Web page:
“Australia also has four umpires contracted to the ICC Elite Panel of Umpires, and our 12 selected umpires for 2015-16 have a wonderful opportunity to follow in their footsteps.”Fry, Martell, Ward and Wilson have again been nominated as CA’s International Panel umpires who are subsequently eligible to officiate in international matches as appointed by the ICC (for matches overseas) or Cricket Australia (when appropriate). Last season the ICC appointed Fry to the 2015 ICC Cricket World Cup in Australia and New Zealand, and the Sri Lanka v England One-Day International Series at the end of 2014. Wilson made his ODI debut in November last year, while Martell made his T20 International debut.

 

The ICC Elite Panel of Umpires are the 12 umpires contracted to the ICC who officiate in international cricket around the world. The panel includes four Australian representatives: Steve Davis, Bruce Oxenford, Paul Reiffel and Rod Tucker.CA’s National Umpire Panel members are selected by the Umpire High Performance Panel whose members are Steve Bernard, Daryl Harper, Peter Marshall, Bob Stratford, David Talalla and CA’s Match Officials Manager Sean Easey.

 

PLAYING THE GAME

NUMBER 1,554

   Friday, 22 May 2015

 

Stories for Friday, 22 May:

• Black Caps could still get pink balls.

• Policeman loses sight in one eye after being struck by six hit at IPL match.

• Following umpire incident, captains told to submit match official reports direct to BCCI.

• Playing in the rain is proving a grey area as war of words erupts.

• Zimbabwe cricketers land in Lahore  [umpire Tiffin in tour party].

• Match officials for Pakistan-Zimbabwe series announced. 

• Shot twice in terror attack, Pakistan cricket umpire Raza wants to forget 2009 assault.

• Match officials for England-New Zealand series announced. 

• Dhoni fined after calling umpire's decision ‘horrible’.

• Dar to move to equal third on all-time Test umpires list. 

 

Headline:  Black Caps could still get pink balls.

Article from:  Radio New Zealand.

Journalist: Not stated

Published:  Friday, 22 May 2015.

PTG listing: 7,459. 

 

Cricket Australia is yet to finalise plans for an inaugural day-night Test using a pink ball, but remain confident it will go ahead during this summer's three-match series against New Zealand.  New Zealand and Australian cricket officials remain committed with Adelaide Oval considered the venue most likely to host the innovative fixture.  Details are expected to be ironed out when officials meet on the sidelines of the International Cricket Council's annual conference in Barbados on June 22-26.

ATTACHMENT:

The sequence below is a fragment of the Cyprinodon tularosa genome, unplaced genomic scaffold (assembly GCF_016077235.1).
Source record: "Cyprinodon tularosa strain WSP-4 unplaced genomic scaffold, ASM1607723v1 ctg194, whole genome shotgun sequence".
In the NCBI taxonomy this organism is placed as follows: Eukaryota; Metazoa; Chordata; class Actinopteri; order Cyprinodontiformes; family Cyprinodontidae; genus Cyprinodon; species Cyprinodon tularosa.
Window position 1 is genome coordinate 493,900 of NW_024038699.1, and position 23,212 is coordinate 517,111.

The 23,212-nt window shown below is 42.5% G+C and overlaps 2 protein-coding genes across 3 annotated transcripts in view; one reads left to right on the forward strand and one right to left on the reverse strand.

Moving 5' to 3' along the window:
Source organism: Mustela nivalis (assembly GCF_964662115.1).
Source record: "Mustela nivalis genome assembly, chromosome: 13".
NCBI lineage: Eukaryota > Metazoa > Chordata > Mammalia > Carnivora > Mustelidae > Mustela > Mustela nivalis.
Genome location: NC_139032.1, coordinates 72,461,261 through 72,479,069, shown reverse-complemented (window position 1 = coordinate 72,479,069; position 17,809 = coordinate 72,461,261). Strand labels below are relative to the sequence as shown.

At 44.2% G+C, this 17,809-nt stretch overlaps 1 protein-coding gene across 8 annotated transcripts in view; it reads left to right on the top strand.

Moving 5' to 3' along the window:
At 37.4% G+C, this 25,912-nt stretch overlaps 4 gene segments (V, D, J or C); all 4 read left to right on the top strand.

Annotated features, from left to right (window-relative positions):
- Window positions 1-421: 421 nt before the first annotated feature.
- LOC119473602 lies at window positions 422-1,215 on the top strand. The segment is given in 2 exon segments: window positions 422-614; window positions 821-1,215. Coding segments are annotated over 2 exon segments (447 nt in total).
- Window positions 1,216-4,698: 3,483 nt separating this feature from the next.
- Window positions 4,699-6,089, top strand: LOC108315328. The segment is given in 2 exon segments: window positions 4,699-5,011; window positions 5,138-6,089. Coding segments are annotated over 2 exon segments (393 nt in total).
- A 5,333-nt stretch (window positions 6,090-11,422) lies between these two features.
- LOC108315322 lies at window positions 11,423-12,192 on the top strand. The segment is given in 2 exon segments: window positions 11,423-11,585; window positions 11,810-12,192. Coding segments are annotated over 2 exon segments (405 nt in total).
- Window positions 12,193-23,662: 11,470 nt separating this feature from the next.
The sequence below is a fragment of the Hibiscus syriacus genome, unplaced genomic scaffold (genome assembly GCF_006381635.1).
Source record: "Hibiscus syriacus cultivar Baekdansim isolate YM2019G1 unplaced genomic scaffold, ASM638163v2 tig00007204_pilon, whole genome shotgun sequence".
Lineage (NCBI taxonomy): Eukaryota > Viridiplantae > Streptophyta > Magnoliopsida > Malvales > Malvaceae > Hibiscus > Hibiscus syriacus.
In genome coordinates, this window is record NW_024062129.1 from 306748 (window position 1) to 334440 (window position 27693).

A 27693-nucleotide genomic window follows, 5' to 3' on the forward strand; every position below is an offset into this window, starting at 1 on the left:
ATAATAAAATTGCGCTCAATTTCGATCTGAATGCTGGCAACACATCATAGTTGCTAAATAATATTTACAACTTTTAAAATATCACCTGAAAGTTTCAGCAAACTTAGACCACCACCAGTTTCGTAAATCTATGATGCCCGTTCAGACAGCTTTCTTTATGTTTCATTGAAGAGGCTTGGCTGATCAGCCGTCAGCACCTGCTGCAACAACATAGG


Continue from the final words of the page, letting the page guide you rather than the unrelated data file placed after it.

New Zealand players' association boss Heath Mills suggested last week that top players here are "overwhelmingly not supportive of playing day-night Test cricket”.  Either side of the Tasman, match practice is a concern.  "A number of players in the Australian Test squad have had limited or no experience in match conditions with the pink balls so we'd obviously be keen to get their feedback whenever they have the opportunity to take part in a proper trial”, Australian Cricketers Association (ACA) chief Alistair Nicholson said.  "Ultimately the decision on the format of the series rests with the respective cricket boards. Our focus is on player safety and ensuring that their views are given appropriate consideration in any decision”.

 

Cricket Australia conducted two rounds of pink-ball trials last year, but few Test players were involved.  It is understood Cricket Australia will schedule a pink-ball round early in the 2015-16 Shield season, ensuring its top players have a hit out under lights.  The Black Caps have also been assured of a tour game using the pink ball.  The ICC gave the green light to day-night Tests in 2012, leaving it up to nations to mutually agree on playing conditions.

 

Headline:  Policeman loses sight in one eye after being struck by six hit at IPL match.

Article from:  Reuters.

Journalist: Not stated.

Published:  Sunday, 17 May 2015.

PTG listing: 7,460. 

 

A policeman has been left blind in one eye after being struck by a six hit by South Africa's David Miller in an Indian Premier League (IPL) match, local media says.  Aloke Aich, 53, was struck in the right eye in the game between Kolkata and Punjab at Eden Gardens on 9 May.